Which principles? How do those principles force a choice between POW and criminal defendant? Who defines this?

    In any other war people like this, who don't recognize the laws of war, would simply have been shot after a short court martial. I invite you to review the fate of the members of the "Trojan Horse Brigade" in the Battle of the Bulge or the postwar Werewolves.

    Why should these people get special treatment and in effect be rewarded for not following the laws of war?

    ReplyDelete
  4. Well, first of all; there aren't only prisoners from AFG in Gitmo. Many Gitmo prisoners there were simply kidnapped from non-warzones, taken prisoner in raids on housings far away from battle or taken over from other intelligence services.

    Second, a court martial would be an improvement.
    As you probably know, there were few and those few tended to yield no positive verdict (1 plead guilty with few months sentence, 2 dismissed).
    There's a marginal probability that those who were not court martialled would be found guilty if the court applies the rule of law and benefit of doubt.

    The Western civilisation has progressed far enough to consider such things as a fair trial or treatment as POW as a right. To withhold both and treat people as essentially without rights and keep them captive (or worse) is not Western civilised behaviour.

    By the way; Germany could have sent almost all captured RAF Bomber Command crews to court martials for war crimes (bombing civilians) if today's GC standards were applied. It's neither necessary nor a good idea to always be on the hawkish side.


    The "who defines this" question has an official answer (such things were written down and agreed upon in many different documents caleld treaties, philosophy or constitutions long ago) and a much more relevant unofficial answer.

    The unofficial answer is of course that bad behaviour will eventually backfire. Bad actions erode friendships or fuel opposition.
    The German state apparently decided to have some deal (with benefits unknown to the public), downplaying the "erode friendship" part.
    I would obviously nor have left the U.S. gov from the hook that easily (the U.S. is lucky; Merkel is ideologically pro-U.S.).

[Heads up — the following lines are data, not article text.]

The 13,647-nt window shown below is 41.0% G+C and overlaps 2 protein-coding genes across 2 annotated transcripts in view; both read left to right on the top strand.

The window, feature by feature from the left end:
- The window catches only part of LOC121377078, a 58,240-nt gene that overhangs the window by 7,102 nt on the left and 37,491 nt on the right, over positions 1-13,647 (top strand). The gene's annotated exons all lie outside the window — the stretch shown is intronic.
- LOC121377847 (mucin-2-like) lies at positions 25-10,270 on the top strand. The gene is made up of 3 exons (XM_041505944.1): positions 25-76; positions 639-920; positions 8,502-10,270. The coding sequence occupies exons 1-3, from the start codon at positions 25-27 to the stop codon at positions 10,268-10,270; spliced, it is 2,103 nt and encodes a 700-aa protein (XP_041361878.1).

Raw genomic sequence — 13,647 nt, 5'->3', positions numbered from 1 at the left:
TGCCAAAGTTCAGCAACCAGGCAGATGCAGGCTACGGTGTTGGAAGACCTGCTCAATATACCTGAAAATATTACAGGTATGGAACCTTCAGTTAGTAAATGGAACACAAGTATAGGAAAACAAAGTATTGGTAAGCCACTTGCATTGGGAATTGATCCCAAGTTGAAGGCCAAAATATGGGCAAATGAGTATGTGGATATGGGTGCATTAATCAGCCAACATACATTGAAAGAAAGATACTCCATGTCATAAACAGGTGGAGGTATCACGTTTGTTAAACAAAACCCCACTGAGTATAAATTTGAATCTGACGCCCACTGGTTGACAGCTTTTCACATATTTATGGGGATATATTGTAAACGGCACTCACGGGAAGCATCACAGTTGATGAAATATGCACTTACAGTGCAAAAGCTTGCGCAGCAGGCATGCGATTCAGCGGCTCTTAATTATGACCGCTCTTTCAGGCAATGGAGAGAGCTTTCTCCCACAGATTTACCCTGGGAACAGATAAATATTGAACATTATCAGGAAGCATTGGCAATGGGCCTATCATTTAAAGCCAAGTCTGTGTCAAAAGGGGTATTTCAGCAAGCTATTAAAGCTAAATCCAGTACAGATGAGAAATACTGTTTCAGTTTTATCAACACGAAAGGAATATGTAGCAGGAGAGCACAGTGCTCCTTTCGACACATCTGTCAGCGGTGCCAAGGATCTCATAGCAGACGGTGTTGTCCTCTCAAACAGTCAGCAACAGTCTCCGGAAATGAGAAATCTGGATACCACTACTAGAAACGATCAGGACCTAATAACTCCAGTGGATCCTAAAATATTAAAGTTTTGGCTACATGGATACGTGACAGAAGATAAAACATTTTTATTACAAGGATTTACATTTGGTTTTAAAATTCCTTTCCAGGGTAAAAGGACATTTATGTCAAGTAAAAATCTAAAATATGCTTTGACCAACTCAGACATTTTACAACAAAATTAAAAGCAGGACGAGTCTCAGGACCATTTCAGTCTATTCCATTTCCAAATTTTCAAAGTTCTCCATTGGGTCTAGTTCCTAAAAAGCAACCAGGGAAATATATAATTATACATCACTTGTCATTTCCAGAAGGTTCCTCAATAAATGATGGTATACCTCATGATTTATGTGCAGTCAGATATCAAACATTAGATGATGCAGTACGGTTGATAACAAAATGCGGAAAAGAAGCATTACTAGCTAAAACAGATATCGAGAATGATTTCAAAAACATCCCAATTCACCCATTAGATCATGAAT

It's difficult to tell how much damage Gitmo and the whole affair did, yet I assume that damage is great. It was entirely unnecessary & avoidable, too.

    Last but not least: The core of the problem is illustrated by your perception that proper treatment would be "special treatment". That's how much the propaganda has distorted the views.
    The "unlawful combatant" treatment is "special", "unusual".

    ReplyDelete
  5. One problem though. "Western civilisation principles" don't work in a war against fascists.

    Hitler and Tojo weren't defeated with "Western civilisation principles". They were crushed by any means necessary.

    There's a really good reason. We're at war with fascism. I have no problems with GITMO.

    ReplyDelete
  6. (1) There's no evidence that WW2 could not have been won without atrocities, and there will never be such evidence. There is evidence that atrocities had counter-productive effects, though.
    The interrogation techniques of interrogation specialists were far more advanced in WW2 than what's apparently been done in Gitmo. Many smart interrogation techniques stem from that time.

    (2) You're wrong at this blog f you really believe that anyone is at war with fascism today. That's old, ridiculous nonsense.

    ReplyDelete

Use a nickname and stick to it! I may block anonymous comments. Offensive comments may also be blocked, in part due to the duties of a blogger in Germany.